Supervening event defeat the whole purpose / object of the contract -  Henry v. Krell.
       KRELL. V. HENRY
The defendant, C.S. Henry, agreed by contract on June 20, 1902, to rent a flat located at 56A Pall Mall from the plaintiff, Paul Krell, for the purpose of watching the coronation procession of Edward VII scheduled for June 26 and 27. The housekeeper of the premises informed Henry that he would have an excellent view of the procession from the room. The parties agreed on a price of £75, but nowhere in their written correspondence did either of them explicitly mention the coronation ceremony. Henry paid a deposit of £25 to Krell for the use of the flat, but when the procession did not take place on the days originally set (on the grounds of the King’s illness), Henry refused to pay the remaining £50. Krell brought suit against Henry for the remaining balance, and Henry countersued for his deposit of £25. The judge determined that given the affidavits of the parties, Krell had only granted Henry a license to use the rooms for a particular purpose (watching the coronation). He analogized the situation to one in which a man hired a taxicab to take him to a race. If the race did not occur on the particular day the passenger had thought, he would not be discharged from paying the driver; but unlike the situation in this case, the cab did not have any special qualification, as the room here did (its view of the street). Furthermore, the cancellation of the coronation could not reasonably have been anticipated by the parties at the time the contract was made.

  Death or personal incapacity especially in regards of personal obligation.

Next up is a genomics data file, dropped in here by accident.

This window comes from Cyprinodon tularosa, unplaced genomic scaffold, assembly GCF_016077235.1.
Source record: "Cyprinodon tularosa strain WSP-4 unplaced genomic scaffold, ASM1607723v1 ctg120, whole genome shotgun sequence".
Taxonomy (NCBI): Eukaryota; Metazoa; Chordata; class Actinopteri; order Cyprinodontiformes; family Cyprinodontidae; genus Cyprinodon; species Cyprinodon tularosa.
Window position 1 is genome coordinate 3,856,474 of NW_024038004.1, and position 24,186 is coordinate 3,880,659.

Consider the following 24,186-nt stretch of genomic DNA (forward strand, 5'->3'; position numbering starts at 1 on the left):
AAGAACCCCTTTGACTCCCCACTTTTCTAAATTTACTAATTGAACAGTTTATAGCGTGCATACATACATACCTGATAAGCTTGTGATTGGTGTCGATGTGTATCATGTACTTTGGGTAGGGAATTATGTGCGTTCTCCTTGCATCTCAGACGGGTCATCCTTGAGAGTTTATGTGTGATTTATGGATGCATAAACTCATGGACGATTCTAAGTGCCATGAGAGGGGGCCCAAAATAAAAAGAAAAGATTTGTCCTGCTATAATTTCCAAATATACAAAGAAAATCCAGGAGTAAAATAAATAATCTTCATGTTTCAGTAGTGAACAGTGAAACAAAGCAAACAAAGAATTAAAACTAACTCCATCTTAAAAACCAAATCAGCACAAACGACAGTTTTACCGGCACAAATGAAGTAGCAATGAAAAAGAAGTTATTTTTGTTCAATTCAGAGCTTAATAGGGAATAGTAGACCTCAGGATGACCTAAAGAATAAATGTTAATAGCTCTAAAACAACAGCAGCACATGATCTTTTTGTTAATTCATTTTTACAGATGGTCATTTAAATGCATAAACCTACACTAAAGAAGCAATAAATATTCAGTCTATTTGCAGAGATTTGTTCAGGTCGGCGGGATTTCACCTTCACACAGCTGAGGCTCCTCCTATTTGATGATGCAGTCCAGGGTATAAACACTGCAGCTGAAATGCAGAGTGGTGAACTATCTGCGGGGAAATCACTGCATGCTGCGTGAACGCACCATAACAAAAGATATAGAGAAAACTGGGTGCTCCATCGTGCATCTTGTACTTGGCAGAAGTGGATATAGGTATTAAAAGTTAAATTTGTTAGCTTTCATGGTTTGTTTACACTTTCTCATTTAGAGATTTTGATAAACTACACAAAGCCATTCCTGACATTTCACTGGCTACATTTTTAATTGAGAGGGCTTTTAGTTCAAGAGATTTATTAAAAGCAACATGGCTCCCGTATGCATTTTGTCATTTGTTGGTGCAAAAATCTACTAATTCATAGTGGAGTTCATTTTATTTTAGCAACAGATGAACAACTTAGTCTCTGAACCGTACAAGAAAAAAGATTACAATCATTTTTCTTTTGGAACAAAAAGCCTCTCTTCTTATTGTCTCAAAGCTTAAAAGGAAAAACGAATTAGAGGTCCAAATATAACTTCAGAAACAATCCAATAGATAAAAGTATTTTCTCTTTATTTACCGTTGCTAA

Supervening illegality - LEE KIN v. CHAN SUAN ENG.
A lease for five year yearly renewals was held to be frustrated by the enactment of a new law prescribing annual renewal of such leases.
Effect of frustration - automatically end the contract
  Sec 66 CA provides for restitutionary remedy.

Sec 40 - ‘When a party to a contract has refused to perform, or disabled himself from performing, his promise in its entirety, the promisee to the contract, unless he has signified, by words or conduct, his acquiescence in its continuance.
Party not in breach has the option of continuing with the contract and claim damages or repudiate the contract.
Sec 65 - ‘when a person at whose option a contract is voidable rescinds it, the other thereto need not perform any promise therein contained in which he is promisor. The party rescinding a voidable contract shall, if he has received any benefit there under from another party to such contract, restore the benefit, so far as may be, to the person from whom it was received.’
Cases :           
The plaintiff contracted to perform certain work on the defendant’s land. It was agreed that the work should be done expeditiously by having 30 workers on the land at all times. If on any day there should be less than 30 workers, the plaintiff should be paid $1 per day for every worker short of the stipulated numbers. The defendant agreed to pay fortnightly 70 percent of the value of work completed. Work commenced and regular payments were made for a time but the defendant later ceased further payment on the allegation that there was shortage of the stipulated number pf workers which entitled him to damages amounted to $3,845.  The plaintiff who to date have employed only a total of 3,355 workers when he ought to have employed 7,200, stopped work on account of the non-payment. He then proceeded to sue the defendant for damages, claiming that he had been prevented by the defendant’s default from completing the contract. The defendant counter claimed for damages. It was held that since the plaintiff had agreed to carry out the work expeditiously, his action in employing less than half the number of workers constituted a breach which entitles the defendant to put an end to the contract.
The Federal Court ruled that the deliberate refusal of the appellant to make fortnightly payments for work already done and their order to the respondents to stop work left the latter with no option but to treat the contract as having been repudiated, and to sue for payment of work that have been done.
DISCHARGE OF CONTRACT DISCHARGE OF CONTRACT Reviewed by Kamaruddin Mahmood on 9:20:00 PTG Rating: 5